To fill the need, developers are building many mid-rise wood frame apartment buildings throughout the region. AvalonBay, for example, is developing a 400-unit project in Quincy. It includes five buildings, each five stories tall, with studio as well as one- and two-bedroom apartments for rent. Thanks to the creation of a new residential division, Local 12 plumbers are on the job at Avalon Quincy working for GBPCA contractor, Patriot Plumbing.

They are making a strong first impression. Read the full article in The Pipeline, the newsletter about the Eastern Massachusetts plumbing industry.

Thursday, February 25, 2016

What Will be Happening in Boston in 2016?

Barring a major downturn in the economy, construction in Boston will continue to be very strong. Examples… 
  • - The Huge Millenium Tower ...Will open this summer. Tallest residential building north of New York City – 60 stories, 685 feet high – on the site of the old Filenes. Many units are already sold. 1-bedrooms started at $1.6 million.
    Cheapest units now available: $3.3 million. Total sales by last fall were already at $1.5 billion…There will also be a hotel, and commercial businesses located on
    lower floors. LATEST NEWS: Someone is purchasing the full-floor penthouse on the 60th floor – supposedly a local family. Asking price was $37.5 million.
  • - Boston Redevelopment Authority took control of the Winthrop Square Garage in December. The garage had been condemned in 2013, and sits on one of the most visible plots in the financial district. Some recent legal glitches will be overcome. Proposals are in the works for a building as tall as 780 feet. That would make it several stories taller than the Prudential tower.
  • - Mayor Marty Walsh: In the second year of the Walsh administration 1,022 new affordable rate housing units came on line – the most in Boston’s history. But finding an affordable unit in Boston is still difficult. Walsh is working with large developers, colleges and universities to increase funding for constructing affordable units. His goal: 53,000 units by 2030 – including new dorm rooms.
  • - Seaport District….According to the Boston Globe: 12 vacant acres there were purchased for $359 million late last year. Two smaller parcels were sold to Chinese investors for $100 million.
  • - The NorthPoint area near Lechmere will benefit from spillover from Kendall Square, where commercial rents are the 10th highest in the country MIT is working on a proposed major redevelopment project adjacent to its campus.
  • - John Hancock will build a new 26 story tower along Stuart Street in the Back Bay. Construction starts this year.
  • - Along Washington Street at Downtown Crossing, a developer is proposing a 30 story building on a lot that is 1/10 of an acre. It would have a frontage of 38 feet.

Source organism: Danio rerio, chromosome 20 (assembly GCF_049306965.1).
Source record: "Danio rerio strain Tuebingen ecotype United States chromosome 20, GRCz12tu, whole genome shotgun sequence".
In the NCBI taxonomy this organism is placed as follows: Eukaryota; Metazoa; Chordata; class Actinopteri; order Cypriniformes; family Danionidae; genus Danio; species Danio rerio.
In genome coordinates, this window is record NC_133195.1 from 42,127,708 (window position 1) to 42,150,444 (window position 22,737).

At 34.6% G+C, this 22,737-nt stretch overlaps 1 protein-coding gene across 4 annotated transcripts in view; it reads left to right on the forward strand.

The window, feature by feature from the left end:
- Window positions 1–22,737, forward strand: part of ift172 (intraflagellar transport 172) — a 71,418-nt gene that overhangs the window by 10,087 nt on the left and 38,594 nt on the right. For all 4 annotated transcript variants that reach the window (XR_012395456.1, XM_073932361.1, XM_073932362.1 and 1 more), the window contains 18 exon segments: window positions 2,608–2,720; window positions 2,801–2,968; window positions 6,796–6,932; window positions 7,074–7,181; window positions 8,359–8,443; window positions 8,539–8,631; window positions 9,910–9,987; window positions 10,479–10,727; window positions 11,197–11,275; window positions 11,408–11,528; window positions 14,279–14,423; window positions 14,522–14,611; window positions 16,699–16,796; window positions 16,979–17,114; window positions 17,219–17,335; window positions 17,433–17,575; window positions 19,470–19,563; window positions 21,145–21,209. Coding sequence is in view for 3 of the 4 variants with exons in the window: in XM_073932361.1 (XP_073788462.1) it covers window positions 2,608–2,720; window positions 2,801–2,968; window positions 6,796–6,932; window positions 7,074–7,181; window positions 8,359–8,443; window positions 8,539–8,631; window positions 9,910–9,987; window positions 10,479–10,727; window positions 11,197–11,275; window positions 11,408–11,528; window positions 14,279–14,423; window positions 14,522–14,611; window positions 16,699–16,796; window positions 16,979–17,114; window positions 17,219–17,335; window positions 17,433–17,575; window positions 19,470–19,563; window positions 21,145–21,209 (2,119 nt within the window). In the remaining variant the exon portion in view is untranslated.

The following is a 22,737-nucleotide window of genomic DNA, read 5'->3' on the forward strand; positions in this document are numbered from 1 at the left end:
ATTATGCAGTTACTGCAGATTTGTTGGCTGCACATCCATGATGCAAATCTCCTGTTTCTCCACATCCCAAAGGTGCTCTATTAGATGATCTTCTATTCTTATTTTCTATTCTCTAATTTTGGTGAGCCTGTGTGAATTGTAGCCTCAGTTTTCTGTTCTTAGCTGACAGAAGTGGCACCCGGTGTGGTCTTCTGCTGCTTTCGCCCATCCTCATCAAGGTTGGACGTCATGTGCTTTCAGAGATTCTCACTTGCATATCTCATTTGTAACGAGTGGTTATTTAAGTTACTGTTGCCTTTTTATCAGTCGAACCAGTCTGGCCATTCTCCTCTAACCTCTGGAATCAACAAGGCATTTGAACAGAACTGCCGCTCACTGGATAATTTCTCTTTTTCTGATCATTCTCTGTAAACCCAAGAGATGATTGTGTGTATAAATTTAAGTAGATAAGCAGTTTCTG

• - Harvard is starting up its long-delayed development in Allston-Brighton. Will include new graduate housing, and science buildings. According to Harvard Magazine: “The long-range goal of redeveloping the vast acreage further east (beneath and beyond elevated roadways, a former rail yard, and other less visible properties), once thought far off in the future, now appears a realistic prospect.”
  • - Amazon has purchased land in Fall River for a new 1 million-square-foot fulfillment center that will employ 500 people. Construction starts this year.
  • - Boston rents are up nearly 6% over the last year – about three times the rate of inflation. Average Boston rent is now above $2,000. Boston has become the 4th
    most expensive rental area in the country – trailing only San Francisco, New York City and Silicon Valley.
For more plumbing and construction industry news, see my February 2016 update.

Monday, February 8, 2016

Plumbing Contractors Can Now Say, "Show Me the Money"

If you put in a day’s work, you expect to get a day’s pay — and you expect to get paid promptly, right?

Those expectations are at the core of our free enterprise system. For decades however, plumbing contractors have been putting in a day’s work, but not getting paid in full until many weeks — or more typically, many months — later. Thanks to a recent Massachusetts law, that’s no longer the case.

Associated general contractors had been using a long-held practice known as “retainage” to routinely withhold payment to subcontractors such as plumbers. Incorporated into most contracts, GCs would customarily hold back 10 percent of a subcontractor’s pay until they determined that the work was completed to their satisfaction. Although construction projects would, in fact, be successfully completed, GCs wouldn’t release the funds until much later.

The Mass. retainage law, however, changes the dynamics by specifying a payment schedule as well as the amount that can be withheld. Read more in The Pipeline, the industry newsletter jointly produced by the GBPCA and Plumbers Boston Local 12.

Jeremy